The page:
I have no more a problem with automakers calling four-doors “coupes” than I do with the British calling sedans “saloons” or Germans calling sedans “limousines” or the Chinese calling sedans “四门轿车.”

    Coupe is not somehow a special word that can only have one narrow definition, any more than “coach” can only mean a omnibus, and not an athletic instructor or trainer.

    • 0 avatar
      niky

      To note… there have also been two-door sedans…

      I’ve always held to the roofline definition of coupe. Like: if it’s got swoop, it’s a coupe.

      Getting harder to see it that way nowadays, since everyone is doing swoopy rooflines in search of aerodynamic benefit…

      -

      I don’t know what the hell you’d call a Panamera… a Poop?

      • 0 avatar
        28-Cars-Later

        Swoop or no, I’ve always seen the only definition of a coupe being a two-door model, plain and simple. For fifty years Devilles never had anything you could call swoop, and yet there was a Coupe de Ville.

    • 0 avatar
      Alex L. Dykes

      It depends on how you look at it of course, SAE says it cannot be a coupe because of the large rear volume and has it classified as a sedan. Since we are in America, SAE’s definition would probably be the one to go with.

  • avatar
    philadlj

    White leather seats look fantastic new, but all it takes is one Rick James to track mud on them with his boots to make one regret opting for them.

    Yes, that is a Chappelle’s Show reference.

  • avatar
    david42

    Since when has “numb steering” become even remotely acceptable on a BMW? Give me a Panamera over this any day.

    Actually, just give me $120k in cash instead. I’d buy a barely-used E90 335i and use the leftover cash for something weird/awesome. Or maybe I’d just make some extra progress on the mortgage.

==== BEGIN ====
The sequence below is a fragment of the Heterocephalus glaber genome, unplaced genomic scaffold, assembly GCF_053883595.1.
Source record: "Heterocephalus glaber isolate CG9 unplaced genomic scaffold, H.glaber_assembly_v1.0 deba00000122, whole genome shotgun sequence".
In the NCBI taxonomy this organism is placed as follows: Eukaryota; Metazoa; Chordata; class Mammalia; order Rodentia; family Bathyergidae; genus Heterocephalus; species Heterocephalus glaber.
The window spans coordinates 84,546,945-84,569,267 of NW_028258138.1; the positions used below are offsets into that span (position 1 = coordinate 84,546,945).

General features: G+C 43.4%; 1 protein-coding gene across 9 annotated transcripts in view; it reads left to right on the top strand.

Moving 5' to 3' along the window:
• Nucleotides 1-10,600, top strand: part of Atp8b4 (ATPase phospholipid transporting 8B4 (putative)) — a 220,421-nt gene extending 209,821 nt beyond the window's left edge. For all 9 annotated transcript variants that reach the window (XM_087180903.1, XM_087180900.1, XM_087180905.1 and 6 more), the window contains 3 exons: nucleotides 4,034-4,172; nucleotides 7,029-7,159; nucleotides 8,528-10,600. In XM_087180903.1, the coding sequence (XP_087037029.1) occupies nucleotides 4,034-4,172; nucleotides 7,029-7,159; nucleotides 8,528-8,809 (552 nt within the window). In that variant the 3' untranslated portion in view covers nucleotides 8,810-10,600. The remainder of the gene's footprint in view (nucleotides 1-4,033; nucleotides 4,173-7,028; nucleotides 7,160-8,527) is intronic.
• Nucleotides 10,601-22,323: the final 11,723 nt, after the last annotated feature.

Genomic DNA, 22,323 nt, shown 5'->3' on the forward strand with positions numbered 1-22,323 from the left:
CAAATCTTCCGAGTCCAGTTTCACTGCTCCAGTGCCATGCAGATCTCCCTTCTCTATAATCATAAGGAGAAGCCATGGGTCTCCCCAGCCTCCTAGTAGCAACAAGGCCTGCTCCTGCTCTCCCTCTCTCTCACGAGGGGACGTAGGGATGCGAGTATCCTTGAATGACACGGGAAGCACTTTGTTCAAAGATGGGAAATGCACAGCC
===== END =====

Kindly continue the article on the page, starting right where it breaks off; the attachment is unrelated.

• 0 avatar
      Zackman

      “Actually, just give me $120k in cash instead.”

      Ha ha ha! Mom always said that when given a choice, ALWAYS take the money!

    • 0 avatar
      Alex L. Dykes

      David. It has become acceptable since even the Panamera has numb steering.

      • 0 avatar
        david42

        Really? I thought that it was considered to be the best-driving of the luxobarges. Perhaps that isn’t saying much anymore. Either way, I’ll be the first to admit that I don’t follow Porsche reviews closely.

        With all the bizarre line extensions and “new segments” that car-makers are continually spewing forth, I wonder if it would really be so unprofitable to make an MX-5 sedan. I mean, what are you supposed to do these days if you want to carry four grownups in a car that you can always enjoy–even if just driving at 6/10ths? Some friends of mine recently tested a BMW F30 and E90 back-to-back, and they reported that the F30′s steering just doesn’t compare.

    • 0 avatar
      philadlj

      It seems most new models with electric power steering have numb steering.

      • 0 avatar
        th009

        Reputedly Audi’s new electromechanical steering (as found in the new facelifted S4 and S5) has better feel than the old hydraulic power steering.

        I haven’t driven one, though.

  • avatar
    28-Cars-Later

    “Of course, calling your latest sexy sedan a “coupé” is nothing new (Mercedes has done it since 2004)”

    This is akin to the old addage “If X jumped off a bridge, will you be the next to follow?”.

    So BMW, if they move all their production to the US and invite UAW to represent their workers, will you follow suit? Calling a sleek sedan a coupe is just ridiculous IMO, who the hell wants two extra doors they don’t need or won’t use on their 100K “coupe”? Conventional sedans aren’t even big enough to comfortably seat rear passengers, so now you think buyers want to ask potential passengers to contort themselves to fit in your 2+2-esque configured sedan?

    A true coupe stands out of a crowd of sedans/wagons/suvs, its one of the reasons people want to buy them.

  • avatar
    F_Porsche